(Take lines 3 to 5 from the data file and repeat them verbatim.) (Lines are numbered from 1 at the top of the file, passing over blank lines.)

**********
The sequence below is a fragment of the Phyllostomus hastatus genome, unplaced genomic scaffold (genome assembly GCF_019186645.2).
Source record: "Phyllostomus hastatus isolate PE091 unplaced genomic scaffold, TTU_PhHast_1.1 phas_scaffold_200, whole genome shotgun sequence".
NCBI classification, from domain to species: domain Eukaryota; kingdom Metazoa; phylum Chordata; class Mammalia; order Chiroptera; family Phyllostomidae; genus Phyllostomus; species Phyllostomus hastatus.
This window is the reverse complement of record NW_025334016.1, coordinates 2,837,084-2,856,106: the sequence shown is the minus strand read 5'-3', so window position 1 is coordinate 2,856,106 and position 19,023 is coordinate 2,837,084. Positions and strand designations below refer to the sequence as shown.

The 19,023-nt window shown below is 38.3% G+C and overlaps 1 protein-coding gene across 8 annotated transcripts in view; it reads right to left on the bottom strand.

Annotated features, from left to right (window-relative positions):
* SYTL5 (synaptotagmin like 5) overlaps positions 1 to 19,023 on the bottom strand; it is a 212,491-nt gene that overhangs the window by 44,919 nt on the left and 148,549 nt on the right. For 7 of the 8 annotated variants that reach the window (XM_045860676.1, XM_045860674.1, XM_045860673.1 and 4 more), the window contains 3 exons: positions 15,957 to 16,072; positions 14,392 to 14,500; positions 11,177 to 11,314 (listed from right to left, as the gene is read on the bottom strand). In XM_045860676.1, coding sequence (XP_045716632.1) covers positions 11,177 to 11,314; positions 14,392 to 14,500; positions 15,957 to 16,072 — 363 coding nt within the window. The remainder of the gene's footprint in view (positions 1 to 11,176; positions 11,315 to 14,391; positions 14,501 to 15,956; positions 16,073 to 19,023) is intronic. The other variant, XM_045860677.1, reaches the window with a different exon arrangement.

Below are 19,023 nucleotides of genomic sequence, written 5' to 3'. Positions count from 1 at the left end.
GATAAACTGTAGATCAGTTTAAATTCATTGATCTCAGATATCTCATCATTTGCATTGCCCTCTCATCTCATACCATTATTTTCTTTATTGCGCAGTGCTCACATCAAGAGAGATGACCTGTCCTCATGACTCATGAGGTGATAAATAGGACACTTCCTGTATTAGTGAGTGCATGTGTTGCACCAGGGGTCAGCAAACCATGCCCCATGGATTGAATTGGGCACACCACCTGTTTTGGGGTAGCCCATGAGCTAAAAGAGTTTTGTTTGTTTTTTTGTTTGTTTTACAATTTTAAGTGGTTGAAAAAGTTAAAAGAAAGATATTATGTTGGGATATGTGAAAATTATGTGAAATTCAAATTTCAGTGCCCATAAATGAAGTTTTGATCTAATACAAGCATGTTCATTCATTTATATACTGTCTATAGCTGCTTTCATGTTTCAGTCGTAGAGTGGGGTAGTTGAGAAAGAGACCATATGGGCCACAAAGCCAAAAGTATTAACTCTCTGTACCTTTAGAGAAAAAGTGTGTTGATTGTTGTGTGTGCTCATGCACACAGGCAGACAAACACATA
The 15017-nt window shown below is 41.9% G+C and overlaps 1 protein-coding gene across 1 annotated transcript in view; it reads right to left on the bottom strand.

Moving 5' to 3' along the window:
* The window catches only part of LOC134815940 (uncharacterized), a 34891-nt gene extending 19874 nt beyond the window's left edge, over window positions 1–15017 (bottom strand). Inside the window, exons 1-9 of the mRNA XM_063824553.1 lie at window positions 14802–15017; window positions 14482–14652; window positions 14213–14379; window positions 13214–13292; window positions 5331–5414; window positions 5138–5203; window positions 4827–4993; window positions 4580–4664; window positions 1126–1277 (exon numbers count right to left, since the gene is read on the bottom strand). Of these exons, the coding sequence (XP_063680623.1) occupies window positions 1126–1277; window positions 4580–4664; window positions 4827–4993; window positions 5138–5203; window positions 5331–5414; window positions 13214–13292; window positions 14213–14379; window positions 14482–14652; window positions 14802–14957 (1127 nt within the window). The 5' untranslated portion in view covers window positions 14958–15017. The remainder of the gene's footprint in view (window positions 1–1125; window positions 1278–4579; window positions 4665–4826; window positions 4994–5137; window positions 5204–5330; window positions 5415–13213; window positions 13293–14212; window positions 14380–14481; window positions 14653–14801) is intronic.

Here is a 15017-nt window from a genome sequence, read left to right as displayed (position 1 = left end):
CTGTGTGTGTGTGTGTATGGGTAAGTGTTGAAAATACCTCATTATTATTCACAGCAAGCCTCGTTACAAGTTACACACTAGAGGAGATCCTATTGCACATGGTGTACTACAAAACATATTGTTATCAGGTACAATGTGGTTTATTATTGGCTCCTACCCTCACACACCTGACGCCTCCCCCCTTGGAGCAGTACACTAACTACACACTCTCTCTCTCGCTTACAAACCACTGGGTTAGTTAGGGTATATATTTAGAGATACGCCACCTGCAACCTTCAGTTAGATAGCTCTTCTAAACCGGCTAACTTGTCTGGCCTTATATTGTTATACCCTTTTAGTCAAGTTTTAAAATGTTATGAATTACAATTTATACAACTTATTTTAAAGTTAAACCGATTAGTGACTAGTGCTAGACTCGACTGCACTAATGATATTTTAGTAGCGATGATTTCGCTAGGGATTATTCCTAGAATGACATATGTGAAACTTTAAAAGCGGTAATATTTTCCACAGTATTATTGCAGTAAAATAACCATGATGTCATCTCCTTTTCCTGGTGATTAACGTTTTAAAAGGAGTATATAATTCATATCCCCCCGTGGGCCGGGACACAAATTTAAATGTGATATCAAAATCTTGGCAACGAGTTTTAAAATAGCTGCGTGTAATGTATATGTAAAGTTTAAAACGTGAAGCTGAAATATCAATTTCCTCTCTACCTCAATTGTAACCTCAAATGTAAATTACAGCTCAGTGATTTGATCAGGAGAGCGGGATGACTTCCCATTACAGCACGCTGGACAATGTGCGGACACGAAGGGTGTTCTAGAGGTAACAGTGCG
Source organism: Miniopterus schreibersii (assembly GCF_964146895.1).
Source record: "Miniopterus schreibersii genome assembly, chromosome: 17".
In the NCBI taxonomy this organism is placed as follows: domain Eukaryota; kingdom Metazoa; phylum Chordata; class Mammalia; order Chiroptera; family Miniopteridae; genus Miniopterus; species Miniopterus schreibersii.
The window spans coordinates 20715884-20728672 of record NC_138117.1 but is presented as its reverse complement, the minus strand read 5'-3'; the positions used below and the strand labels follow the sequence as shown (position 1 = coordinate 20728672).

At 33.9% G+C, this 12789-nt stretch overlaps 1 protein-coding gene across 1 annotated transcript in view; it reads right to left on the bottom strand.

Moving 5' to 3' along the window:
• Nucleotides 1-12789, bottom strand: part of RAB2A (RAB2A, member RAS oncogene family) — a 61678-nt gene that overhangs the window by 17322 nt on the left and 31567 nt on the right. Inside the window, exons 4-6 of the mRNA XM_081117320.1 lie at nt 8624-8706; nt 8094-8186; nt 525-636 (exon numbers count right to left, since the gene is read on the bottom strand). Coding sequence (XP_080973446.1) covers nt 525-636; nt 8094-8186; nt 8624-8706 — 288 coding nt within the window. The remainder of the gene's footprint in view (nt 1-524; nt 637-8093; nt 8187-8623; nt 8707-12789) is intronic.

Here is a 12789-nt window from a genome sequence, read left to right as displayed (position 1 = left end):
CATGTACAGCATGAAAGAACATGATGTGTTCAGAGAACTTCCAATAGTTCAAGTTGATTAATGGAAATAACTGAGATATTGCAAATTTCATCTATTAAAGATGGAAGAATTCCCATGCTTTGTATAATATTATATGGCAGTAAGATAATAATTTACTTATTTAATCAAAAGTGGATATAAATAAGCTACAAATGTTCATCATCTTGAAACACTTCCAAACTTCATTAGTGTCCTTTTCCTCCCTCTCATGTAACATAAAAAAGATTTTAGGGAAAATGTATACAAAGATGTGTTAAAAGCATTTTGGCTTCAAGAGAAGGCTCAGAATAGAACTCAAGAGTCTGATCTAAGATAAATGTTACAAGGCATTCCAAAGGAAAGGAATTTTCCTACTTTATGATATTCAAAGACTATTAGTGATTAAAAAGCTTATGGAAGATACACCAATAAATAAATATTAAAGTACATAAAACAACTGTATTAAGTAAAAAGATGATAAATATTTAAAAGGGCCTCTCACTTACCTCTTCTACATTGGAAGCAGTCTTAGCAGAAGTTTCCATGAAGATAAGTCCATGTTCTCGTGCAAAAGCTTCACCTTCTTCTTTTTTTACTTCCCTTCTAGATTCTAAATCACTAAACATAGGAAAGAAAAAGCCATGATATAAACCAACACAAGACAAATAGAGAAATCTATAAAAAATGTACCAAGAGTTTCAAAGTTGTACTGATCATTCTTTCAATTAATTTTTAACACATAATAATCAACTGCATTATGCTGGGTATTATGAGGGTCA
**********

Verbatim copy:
NCBI classification, from domain to species: domain Eukaryota; kingdom Metazoa; phylum Chordata; class Mammalia; order Chiroptera; family Phyllostomidae; genus Phyllostomus; species Phyllostomus hastatus.
This window is the reverse complement of record NW_025334016.1, coordinates 2,837,084-2,856,106: the sequence shown is the minus strand read 5'-3', so window position 1 is coordinate 2,856,106 and position 19,023 is coordinate 2,837,084. Positions and strand designations below refer to the sequence as shown.

The 19,023-nt window shown below is 38.3% G+C and overlaps 1 protein-coding gene across 8 annotated transcripts in view; it reads right to left on the bottom strand.